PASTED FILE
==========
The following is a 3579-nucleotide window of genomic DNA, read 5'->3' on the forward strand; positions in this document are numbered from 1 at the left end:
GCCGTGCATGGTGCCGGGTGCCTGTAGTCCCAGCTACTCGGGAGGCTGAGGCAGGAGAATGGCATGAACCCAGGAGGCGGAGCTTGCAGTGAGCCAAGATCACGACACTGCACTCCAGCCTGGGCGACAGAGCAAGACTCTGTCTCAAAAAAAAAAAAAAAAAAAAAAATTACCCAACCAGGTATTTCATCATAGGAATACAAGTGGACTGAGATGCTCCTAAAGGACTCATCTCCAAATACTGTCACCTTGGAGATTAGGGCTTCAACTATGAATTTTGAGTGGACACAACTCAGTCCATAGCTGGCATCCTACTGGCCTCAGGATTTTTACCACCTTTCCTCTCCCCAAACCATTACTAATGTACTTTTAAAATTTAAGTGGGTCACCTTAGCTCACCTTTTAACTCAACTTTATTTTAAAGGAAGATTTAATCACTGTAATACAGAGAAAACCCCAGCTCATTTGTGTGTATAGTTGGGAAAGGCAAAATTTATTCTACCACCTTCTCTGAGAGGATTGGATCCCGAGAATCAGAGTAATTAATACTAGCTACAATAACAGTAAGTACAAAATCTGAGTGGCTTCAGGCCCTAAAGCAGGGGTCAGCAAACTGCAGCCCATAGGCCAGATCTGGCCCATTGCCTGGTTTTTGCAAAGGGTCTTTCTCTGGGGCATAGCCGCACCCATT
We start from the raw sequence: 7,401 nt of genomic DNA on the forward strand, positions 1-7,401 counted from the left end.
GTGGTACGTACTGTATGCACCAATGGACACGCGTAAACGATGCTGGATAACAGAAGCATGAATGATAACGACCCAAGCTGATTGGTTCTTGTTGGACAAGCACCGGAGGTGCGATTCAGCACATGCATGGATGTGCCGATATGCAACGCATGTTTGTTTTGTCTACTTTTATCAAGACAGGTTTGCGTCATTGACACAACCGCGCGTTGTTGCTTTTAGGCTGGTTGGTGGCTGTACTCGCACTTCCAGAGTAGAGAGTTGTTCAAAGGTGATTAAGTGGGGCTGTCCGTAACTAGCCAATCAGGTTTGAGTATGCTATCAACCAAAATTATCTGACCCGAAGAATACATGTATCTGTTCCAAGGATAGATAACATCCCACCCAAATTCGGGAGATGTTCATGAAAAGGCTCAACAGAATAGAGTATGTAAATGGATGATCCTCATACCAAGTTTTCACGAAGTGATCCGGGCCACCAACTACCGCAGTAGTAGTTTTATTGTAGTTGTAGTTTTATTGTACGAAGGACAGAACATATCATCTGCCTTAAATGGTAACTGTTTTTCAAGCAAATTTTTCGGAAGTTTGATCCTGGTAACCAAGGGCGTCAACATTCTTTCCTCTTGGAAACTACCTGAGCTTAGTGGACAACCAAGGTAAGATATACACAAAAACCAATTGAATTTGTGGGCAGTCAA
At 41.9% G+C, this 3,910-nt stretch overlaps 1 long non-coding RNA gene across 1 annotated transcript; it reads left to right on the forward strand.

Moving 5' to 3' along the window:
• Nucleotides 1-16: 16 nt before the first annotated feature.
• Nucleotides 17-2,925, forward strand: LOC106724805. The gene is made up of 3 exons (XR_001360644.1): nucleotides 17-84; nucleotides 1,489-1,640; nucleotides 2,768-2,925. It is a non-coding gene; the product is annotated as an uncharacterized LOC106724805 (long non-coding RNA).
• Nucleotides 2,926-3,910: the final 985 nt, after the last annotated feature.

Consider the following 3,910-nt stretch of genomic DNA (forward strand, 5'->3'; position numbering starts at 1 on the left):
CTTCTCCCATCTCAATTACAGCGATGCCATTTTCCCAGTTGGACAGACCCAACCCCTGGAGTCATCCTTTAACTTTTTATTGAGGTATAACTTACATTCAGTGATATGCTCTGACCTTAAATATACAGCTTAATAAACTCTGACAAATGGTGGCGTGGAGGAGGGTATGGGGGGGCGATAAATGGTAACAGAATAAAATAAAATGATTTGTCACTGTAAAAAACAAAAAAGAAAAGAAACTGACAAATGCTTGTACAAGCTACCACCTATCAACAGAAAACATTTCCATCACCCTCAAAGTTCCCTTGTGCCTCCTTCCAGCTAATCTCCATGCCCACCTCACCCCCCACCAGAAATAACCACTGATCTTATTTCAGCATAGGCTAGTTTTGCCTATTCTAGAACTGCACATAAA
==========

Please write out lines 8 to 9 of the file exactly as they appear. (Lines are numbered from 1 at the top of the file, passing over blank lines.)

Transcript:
• Nucleotides 17-2,925, forward strand: LOC106724805. The gene is made up of 3 exons (XR_001360644.1): nucleotides 17-84; nucleotides 1,489-1,640; nucleotides 2,768-2,925. It is a non-coding gene; the product is annotated as an uncharacterized LOC106724805 (long non-coding RNA).
• Nucleotides 2,926-3,910: the final 985 nt, after the last annotated feature.